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The Womanizer: A Man of His Time

by Rick Salutin

Columnist and playwright Rick Salutin’s latest novel is a delicately balanced cautionary tale that takes a serious look at society’s ever-changing attitudes to sexuality. It’s both lively and witty, but not as light as it might seem on first glance. The Womanizer asks a serious question: Is too much sex bad?

Max, mentally preparing himself for impending bypass surgery and a little afraid he might not make it, imagines the conversation he must soon have with his son: the father-son talk about sex. Thoughts of mortality and parental duty force a long look back. Max is a freelance economist by day. He is also something of a sexpert, having spent his adult life womanizing at every possible opportunity. In The Womanizer, he offers the eavesdropping reader some of the highlights of his Casanova-esque exploits, an invigoratingly exotic catalogue of the women that he’s wedded, bedded, lived with, and seduced.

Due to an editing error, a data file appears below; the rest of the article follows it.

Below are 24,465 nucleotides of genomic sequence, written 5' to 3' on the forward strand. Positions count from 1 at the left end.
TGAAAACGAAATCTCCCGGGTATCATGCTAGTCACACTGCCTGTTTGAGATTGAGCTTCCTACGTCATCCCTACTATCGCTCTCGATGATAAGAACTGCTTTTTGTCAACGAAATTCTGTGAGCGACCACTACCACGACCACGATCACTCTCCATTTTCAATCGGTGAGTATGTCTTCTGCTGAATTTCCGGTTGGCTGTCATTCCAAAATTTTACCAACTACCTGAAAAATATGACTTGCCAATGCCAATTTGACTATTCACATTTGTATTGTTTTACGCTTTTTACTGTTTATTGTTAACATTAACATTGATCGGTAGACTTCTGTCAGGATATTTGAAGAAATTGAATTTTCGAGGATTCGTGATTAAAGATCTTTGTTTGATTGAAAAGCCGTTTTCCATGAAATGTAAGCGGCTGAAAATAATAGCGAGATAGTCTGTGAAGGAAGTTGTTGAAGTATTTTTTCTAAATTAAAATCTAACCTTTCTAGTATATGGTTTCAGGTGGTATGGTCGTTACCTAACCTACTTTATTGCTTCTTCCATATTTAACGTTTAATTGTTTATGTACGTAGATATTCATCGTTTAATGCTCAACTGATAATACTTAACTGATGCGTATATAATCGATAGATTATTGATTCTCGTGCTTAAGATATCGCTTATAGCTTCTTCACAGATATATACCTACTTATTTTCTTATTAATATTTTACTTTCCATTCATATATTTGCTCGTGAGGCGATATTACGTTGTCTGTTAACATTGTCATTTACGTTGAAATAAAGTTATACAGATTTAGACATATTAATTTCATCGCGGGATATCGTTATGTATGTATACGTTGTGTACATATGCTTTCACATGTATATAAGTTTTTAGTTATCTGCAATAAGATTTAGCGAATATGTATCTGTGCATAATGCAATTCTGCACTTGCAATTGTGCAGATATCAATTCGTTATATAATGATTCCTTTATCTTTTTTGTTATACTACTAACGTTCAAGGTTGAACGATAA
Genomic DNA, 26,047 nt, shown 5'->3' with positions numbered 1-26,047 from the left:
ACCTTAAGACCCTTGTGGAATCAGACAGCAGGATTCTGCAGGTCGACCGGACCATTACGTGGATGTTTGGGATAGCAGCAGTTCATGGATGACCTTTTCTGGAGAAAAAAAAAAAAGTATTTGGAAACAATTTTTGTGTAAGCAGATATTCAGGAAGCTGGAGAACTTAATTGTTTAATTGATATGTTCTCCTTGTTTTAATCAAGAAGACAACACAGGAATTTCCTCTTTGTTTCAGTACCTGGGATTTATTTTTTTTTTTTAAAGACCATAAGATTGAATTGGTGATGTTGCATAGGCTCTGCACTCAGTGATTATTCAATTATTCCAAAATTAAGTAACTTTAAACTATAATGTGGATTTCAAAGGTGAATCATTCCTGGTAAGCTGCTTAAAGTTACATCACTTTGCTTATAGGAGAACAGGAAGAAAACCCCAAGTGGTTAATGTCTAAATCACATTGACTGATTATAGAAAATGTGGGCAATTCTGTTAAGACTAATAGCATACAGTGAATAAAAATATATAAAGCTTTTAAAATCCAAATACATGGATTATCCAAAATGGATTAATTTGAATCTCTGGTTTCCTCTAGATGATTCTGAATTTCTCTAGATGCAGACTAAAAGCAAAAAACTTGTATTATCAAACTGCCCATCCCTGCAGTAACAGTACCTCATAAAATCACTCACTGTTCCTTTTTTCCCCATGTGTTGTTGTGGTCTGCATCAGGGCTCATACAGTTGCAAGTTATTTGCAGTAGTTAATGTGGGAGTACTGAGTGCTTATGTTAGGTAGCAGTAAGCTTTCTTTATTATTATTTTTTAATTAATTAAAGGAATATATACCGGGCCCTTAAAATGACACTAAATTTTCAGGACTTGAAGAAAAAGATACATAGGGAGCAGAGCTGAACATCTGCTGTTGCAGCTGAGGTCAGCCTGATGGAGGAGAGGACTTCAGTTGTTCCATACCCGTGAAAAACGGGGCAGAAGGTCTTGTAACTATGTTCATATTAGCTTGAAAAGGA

In so doing, he also leads readers on a merry romp through the last four decades, peppering his sexploits with an array of political, economic, and cultural insights that range from a look at the changing face of Toronto neighbourhoods to the changing politics of the Reagan-Mulroney decade through the Clinton-Chretien years.

The novel is also something of a guy’s version of Sex in the City, and Max, like the members of that TV foursome, is one charming and intelligent sex addict. Not that Max would ever call himself a sex addict. His claim that he’s simply the Huck Finn of sexuality comes under the gun as Salutin gives Max’s story from a variety of viewpoints, including his ex-wife, Olivia; Amy, who gave him unconditional love when he didn’t want it; and Coral, his one true love. Salutin doesn’t blame Max or try to crown him with laurels for his sexuberance. Rather he leaves us to draw our own conclusions, making The Womanizer one seriously provocative tale.